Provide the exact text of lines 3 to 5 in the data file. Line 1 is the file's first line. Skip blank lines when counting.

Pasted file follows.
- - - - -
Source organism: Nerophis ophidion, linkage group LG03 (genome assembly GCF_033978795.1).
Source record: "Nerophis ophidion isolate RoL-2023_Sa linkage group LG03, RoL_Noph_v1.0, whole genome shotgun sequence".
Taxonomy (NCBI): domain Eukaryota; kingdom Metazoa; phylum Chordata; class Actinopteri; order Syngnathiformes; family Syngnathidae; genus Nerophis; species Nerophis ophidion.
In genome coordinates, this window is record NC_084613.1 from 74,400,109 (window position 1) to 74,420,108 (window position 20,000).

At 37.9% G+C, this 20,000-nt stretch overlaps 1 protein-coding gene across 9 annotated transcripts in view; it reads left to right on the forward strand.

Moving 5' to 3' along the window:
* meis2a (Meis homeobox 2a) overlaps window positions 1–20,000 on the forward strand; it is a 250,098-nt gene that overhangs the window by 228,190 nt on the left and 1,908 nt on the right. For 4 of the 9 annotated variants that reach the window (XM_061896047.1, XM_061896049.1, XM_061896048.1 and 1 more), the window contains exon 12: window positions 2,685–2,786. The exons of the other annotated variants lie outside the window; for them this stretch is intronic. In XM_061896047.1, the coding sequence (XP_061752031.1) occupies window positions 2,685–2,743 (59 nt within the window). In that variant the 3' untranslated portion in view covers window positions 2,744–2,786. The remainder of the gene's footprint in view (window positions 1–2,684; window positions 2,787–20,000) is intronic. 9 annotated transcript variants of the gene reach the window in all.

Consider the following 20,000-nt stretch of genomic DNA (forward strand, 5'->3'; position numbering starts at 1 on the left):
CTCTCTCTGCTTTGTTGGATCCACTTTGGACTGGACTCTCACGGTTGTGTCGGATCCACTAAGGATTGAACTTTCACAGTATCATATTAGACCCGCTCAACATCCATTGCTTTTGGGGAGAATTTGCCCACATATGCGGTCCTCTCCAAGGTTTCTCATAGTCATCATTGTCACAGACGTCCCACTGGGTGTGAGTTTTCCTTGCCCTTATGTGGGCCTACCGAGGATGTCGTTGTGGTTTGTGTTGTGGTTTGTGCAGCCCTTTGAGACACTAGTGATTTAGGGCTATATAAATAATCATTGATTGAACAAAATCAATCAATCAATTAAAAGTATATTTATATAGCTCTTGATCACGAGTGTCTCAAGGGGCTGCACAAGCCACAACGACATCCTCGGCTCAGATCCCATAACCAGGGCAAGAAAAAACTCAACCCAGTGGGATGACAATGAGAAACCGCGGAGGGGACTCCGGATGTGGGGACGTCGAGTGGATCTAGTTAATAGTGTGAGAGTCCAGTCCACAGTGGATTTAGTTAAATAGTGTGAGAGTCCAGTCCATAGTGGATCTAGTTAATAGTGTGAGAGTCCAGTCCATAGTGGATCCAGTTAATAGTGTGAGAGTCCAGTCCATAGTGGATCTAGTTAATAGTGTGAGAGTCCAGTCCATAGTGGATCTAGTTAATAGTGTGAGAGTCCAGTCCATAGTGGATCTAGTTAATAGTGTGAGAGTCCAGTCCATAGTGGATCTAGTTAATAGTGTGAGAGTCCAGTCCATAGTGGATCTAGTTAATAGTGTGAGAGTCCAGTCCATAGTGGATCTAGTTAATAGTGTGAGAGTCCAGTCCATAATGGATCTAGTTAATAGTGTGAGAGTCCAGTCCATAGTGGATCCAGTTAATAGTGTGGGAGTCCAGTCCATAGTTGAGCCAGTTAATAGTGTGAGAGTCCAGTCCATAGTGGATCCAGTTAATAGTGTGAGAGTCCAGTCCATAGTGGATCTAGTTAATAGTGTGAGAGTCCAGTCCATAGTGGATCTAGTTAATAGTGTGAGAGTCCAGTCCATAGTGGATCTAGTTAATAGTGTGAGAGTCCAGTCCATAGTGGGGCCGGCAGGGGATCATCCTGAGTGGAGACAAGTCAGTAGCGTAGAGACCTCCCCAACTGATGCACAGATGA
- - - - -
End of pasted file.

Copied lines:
Taxonomy (NCBI): domain Eukaryota; kingdom Metazoa; phylum Chordata; class Actinopteri; order Syngnathiformes; family Syngnathidae; genus Nerophis; species Nerophis ophidion.
In genome coordinates, this window is record NC_084613.1 from 74,400,109 (window position 1) to 74,420,108 (window position 20,000).

At 37.9% G+C, this 20,000-nt stretch overlaps 1 protein-coding gene across 9 annotated transcripts in view; it reads left to right on the forward strand.